Design And Construction With Copper Pipe

Copper is a material with many applications; typically, it’s used for electrical wiring or in applications where good heat conductivity is a requirement. However, it can also make for an attractive material in furnishings, which [Andrei Erdei] decided to explore.

A render of the coffee table design, exported from OpenSCAD into Fusion360.

[Andrei]’s work began in OpenSCAD, where he wrote scripts to enable the quick and easy assembly of various designs. The modular nature of commercially-available copper pipe and fittings allows complex structures to be assembled, particularly if you’re a fan of 90-degree bends. The final renders of some of these designs are impressive, with the coffee table design a particular highlight. Staying conceptual wasn’t enough, however, so [Andrei] set out to build one of his designs. Constructing a table lamp shroud out of copper parts was successful, though the real components have flanges and other features that aren’t represented in the rendering.

It’s a project that shows the value of tools such as OpenSCAD to aid the design process before committing to cutting real-world materials. While the designs on screen aren’t perfect representations of what’s possible in reality, it still proves to be a useful guide.

We’re a fan of the aesthetic, and would love to see more done with copper pipe as a construction kit. Global ore prices may limit experimentation, however. Alternatively, you can always harvest the metal from scrap!

20 thoughts on “Design And Construction With Copper Pipe

    1. I agree Emyr Not only that but a table, a desk… Copper is NOT a very light-weight material. If you wind up moving once or twice, the appeal will very soon be lost.

  1. Back in my radio days I built J poles out of copper pipe. Some of them were pretty spiffy looking.

    Back in my mid IT days when people use 10 base 5 Ethernet with vampire taps and AUI connections to the computer, but most of the Ethernet cards also supported 10 base 2, I had a rather elaborate sculpture built out of the unused Tees and terminators that used to ship with the cards. The 10 base 2 was easier in theory but people would take their computers and just leave the cables dangling and hose that entire network segment until we could get their office door unlocked and fix it. I still have a big cluster of that stuff someplace. It is oddly fun to play with.

    1. Others have left good tips. Another is to heat the joint on the side opposite where you apply the solder. Once the heat reaches the side you’re applying solder to, you know it’s hot enough.

  2. About sweating copper pipe troubles.
    A (lack of a) large enough heat source is one common problem I’ve seen.

    The other big one is surface preparation.
    This part is as simple as any other soldering job.
    Be sure that your cleaning tools,( sandpaper or wire brush) are clean. No dirt, grease, rust or other contaminates. you can’t use the kit brush for scrubbing tires or grout, dirt, glue etc….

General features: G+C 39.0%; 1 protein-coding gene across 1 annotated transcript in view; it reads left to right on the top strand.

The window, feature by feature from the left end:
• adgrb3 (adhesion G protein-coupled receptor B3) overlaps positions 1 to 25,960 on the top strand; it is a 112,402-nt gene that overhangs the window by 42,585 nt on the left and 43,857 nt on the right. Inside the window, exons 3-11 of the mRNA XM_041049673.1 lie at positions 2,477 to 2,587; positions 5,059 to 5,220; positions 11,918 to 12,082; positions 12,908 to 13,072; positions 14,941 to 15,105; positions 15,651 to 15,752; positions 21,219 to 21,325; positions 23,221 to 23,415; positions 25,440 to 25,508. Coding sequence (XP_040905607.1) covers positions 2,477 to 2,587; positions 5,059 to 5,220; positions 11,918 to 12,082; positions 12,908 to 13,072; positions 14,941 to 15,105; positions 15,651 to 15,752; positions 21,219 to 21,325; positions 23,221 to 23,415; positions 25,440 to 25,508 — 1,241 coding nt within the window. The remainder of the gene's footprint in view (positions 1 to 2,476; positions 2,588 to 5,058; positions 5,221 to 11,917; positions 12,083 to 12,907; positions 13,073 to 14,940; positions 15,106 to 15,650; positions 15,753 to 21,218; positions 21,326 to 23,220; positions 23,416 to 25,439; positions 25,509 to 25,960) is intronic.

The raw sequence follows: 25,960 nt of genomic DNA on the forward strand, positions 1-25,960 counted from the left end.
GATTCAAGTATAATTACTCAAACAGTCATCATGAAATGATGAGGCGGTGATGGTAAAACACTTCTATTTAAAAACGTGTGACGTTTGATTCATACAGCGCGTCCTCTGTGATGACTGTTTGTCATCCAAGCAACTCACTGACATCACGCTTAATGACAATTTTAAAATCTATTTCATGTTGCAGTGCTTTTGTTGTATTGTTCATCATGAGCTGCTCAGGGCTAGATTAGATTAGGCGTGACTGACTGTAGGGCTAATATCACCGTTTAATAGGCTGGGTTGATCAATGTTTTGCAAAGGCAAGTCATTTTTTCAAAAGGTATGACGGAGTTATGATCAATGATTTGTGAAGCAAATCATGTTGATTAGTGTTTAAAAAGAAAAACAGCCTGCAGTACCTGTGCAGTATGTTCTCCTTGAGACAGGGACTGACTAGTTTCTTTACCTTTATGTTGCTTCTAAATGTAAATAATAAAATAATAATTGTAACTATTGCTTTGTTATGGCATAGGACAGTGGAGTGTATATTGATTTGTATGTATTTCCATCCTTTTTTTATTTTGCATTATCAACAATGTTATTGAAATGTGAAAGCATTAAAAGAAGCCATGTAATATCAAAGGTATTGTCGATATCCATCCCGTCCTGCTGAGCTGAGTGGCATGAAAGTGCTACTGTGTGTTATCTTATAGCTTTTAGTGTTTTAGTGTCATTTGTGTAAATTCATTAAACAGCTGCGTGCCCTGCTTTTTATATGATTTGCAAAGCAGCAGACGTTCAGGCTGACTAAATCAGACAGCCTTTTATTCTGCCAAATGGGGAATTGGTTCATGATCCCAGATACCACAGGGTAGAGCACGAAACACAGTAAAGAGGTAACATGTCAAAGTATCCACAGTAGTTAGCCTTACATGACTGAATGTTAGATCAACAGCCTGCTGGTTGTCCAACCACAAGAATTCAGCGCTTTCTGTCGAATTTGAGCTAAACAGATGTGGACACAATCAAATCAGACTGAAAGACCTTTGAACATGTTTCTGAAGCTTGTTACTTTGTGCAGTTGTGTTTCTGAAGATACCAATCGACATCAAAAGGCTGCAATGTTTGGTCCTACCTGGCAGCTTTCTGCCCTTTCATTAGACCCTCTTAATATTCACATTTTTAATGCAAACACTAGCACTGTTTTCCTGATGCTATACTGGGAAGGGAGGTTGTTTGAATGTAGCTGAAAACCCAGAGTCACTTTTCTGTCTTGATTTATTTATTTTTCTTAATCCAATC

And you can’t use the sandpaper for cleaning paint, rust, same rules apply here.
    When either one gets grubby, discard or relegate them to the general usage box, never to be used for solder work again.

    Otherwise you just keep spreading the contaminates all over the copper and solder wont flow and stick.
    Dirt, grease, paint and skin oils all will foul our soldering efforts on the electronics bench and just keep in mind they do the exact same thing with plumbing.
    Just like with wiring or circuit boards, once you clean the copper, don’t handle the cleaned areas again. Hands just contaminate them.

    Now go grab some plumbing bits, a new brush & sandpaper, then give it try!

  3. Now you know copper is anti-virus, it is going to be more and more railing, guard rail, and the like.

    In fact the first use for this purpose in recorded history is in the time of Moses. In Exodus of the OT, brass (or bronze) were used in all the washing and sacrificial furniture since three thousand five hundred years ago.

    Then the Lord spoke to Moses, saying: “You shall also make a laver of bronze, with its base also of bronze, for washing. You shall put it between the tabernacle of meeting and the altar. And you shall put water in it, for Aaron and his sons shall wash their hands and their feet in water from it. (Exodus 30: 17-19)

    Not just the basin, but also the pots, pans, and other things:

    “”Moreover, the Chaldeans broke up the bronze pillars and stands and the bronze Sea in the house of the LORD, and they carried the bronze to Babylon. They also took away the pots, shovels, wick trimmers, dishes, and all the articles of bronze used in temple service.” (2 Kings 25:14)

    With all these blood splatters and animal fluid of daily sacrifice, all these biohazard dangers were never a problem during the time of the first and second Temples.

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